"I Am Not Scared" Project
Distinctions of bipolar disorder symptoms in adolescence
Devika Gudienė, Darius Leskauskas, Aurelija Markevičiūtė,
Dalius Klimavičius, Virginija Adomaitienė
Medicina (Kaunas) 2008; 44(7)
bipolar disorder; adolescents; attention-deficit/hyperactivity disorder; comorbidity.
1 - 20 pages
Bipolar disorder in adolescents is a serious mental illness with problematic diagnosis that adversely affects social, academic, emotional, and family functioning. The objective of this study was to analyze features of premorbid and clinical symptoms, comorbidity, and course of bipolar disorder in adolescence. Data for analysis were collected from all case histories (N=6) of 14–18-year-old patients, hospitalized with diagnosis of bipolar disorder in the Unit of Children’s and Adolescents’ Psychiatry, Department of Psychiatry, Hospital of Kaunas University of Medicine, during the period from 2000 to 2005. Analysis of bipolar disorder course showed that five patients previously had been diagnosed with an episode of depression. The most frequent symptoms typical to bipolar disorder were disobedience and impulsive behavior, rapid changes of mood. The most common premorbid features were frequent changes of mood, being active in communication, hyperactive behavior. Adolescence-onset bipolar disorder was frequently comorbid with emotionally instable personality disorder, borderline type. Findings of the study confirm the notion that oppositional or impulsive behavior, rapid changes of mood without any reason, dysphoric mood and euphoric mood episodes with increased energy were cardinal symptoms of bipolar disorder with mania in adolescents. Most frequent premorbid features of these patients were quite similar to attention-deficit/hyperactivity disorder making differential diagnosis problematic.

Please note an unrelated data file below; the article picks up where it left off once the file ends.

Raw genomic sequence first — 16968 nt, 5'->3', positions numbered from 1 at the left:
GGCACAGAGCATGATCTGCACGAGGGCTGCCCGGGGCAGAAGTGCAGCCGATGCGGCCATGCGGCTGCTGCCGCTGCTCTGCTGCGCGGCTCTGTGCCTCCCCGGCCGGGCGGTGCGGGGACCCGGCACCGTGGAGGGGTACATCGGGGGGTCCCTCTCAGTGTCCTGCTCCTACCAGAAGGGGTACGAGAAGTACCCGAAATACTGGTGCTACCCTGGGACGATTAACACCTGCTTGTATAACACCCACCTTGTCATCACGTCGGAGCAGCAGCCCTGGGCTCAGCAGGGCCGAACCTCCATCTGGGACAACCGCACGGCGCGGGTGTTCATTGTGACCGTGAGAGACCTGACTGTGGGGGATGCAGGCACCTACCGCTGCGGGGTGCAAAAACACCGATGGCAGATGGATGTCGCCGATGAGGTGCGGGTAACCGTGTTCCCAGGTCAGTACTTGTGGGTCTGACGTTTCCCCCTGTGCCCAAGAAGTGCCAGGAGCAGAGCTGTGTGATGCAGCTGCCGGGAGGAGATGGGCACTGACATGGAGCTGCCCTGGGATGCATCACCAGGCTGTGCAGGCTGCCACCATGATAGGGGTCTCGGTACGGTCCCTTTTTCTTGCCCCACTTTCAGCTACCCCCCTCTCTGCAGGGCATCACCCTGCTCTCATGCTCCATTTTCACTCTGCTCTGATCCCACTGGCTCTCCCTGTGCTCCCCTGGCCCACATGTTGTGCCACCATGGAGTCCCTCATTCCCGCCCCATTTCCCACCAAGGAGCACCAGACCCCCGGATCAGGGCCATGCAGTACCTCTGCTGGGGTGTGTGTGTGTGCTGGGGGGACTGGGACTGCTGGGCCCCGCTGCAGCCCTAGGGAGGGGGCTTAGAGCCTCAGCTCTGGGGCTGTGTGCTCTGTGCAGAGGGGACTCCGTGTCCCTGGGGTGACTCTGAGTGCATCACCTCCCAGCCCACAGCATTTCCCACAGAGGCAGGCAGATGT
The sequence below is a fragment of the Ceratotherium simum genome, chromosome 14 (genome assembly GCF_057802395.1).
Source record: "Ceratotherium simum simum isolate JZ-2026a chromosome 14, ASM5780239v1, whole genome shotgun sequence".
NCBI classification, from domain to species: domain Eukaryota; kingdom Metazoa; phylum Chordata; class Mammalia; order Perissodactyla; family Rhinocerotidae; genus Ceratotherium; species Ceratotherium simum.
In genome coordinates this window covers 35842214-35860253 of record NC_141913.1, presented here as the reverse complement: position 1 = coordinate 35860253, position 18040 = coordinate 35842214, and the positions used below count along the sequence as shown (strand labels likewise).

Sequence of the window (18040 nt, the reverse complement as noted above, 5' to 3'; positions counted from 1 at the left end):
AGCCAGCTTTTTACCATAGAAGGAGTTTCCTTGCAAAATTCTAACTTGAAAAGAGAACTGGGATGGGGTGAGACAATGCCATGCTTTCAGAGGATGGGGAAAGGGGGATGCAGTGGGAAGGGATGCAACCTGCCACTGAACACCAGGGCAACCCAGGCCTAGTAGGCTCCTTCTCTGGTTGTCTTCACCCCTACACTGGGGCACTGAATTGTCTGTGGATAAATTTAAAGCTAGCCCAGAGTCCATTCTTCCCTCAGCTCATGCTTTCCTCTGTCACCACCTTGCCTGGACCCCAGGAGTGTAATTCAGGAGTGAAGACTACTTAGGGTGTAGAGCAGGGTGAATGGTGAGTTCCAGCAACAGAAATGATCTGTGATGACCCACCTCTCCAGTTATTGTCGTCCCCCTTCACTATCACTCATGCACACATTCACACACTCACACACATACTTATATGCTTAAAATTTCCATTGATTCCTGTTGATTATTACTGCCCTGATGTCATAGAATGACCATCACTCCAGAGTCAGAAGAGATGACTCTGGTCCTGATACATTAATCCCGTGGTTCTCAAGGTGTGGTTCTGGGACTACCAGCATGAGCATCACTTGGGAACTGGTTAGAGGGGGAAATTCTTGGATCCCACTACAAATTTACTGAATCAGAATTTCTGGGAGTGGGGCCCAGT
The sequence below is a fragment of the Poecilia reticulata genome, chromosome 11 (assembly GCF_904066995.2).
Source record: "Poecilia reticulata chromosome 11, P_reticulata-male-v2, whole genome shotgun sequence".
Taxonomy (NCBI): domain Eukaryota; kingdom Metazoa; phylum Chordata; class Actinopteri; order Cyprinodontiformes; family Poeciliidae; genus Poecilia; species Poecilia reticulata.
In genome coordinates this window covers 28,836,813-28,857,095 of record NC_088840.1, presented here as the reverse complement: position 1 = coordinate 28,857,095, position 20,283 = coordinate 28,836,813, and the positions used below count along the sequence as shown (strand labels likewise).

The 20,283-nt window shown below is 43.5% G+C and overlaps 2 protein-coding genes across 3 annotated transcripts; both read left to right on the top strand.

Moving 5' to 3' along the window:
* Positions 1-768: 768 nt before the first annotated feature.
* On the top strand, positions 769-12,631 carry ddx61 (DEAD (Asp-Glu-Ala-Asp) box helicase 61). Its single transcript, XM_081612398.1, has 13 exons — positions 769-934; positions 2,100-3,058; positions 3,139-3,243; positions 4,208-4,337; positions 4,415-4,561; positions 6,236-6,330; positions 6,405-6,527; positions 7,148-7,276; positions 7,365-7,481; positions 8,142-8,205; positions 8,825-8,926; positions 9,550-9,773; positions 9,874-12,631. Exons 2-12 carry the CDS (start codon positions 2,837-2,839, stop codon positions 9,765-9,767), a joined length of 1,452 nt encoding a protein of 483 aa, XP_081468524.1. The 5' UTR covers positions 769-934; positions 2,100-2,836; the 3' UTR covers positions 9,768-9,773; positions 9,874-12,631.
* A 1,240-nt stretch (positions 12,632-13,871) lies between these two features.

This article is relevant because in recent years there is a global tendency of growing number of people, especially the youth, who are suffering from a mental illness called bipolar disorder. These children often do not get the appropriate assistance in time and these children go to school without receiving treatment. Therefore it is very important that every parent, not only the staff of the school, observe their children's behavior, because only parents know their children best and could quickly notice their behavior changes.
Often these students have hyperactivity, manic behavior, so they usually actively involve in school activities and in some way influence their peers. It is important to distinguish these actions that are caused by the disease from school-bullying situations.
Kaunas University of Technology
I Am Not Scared Project
Copyright 2017 - This project has been funded with support from the European Commission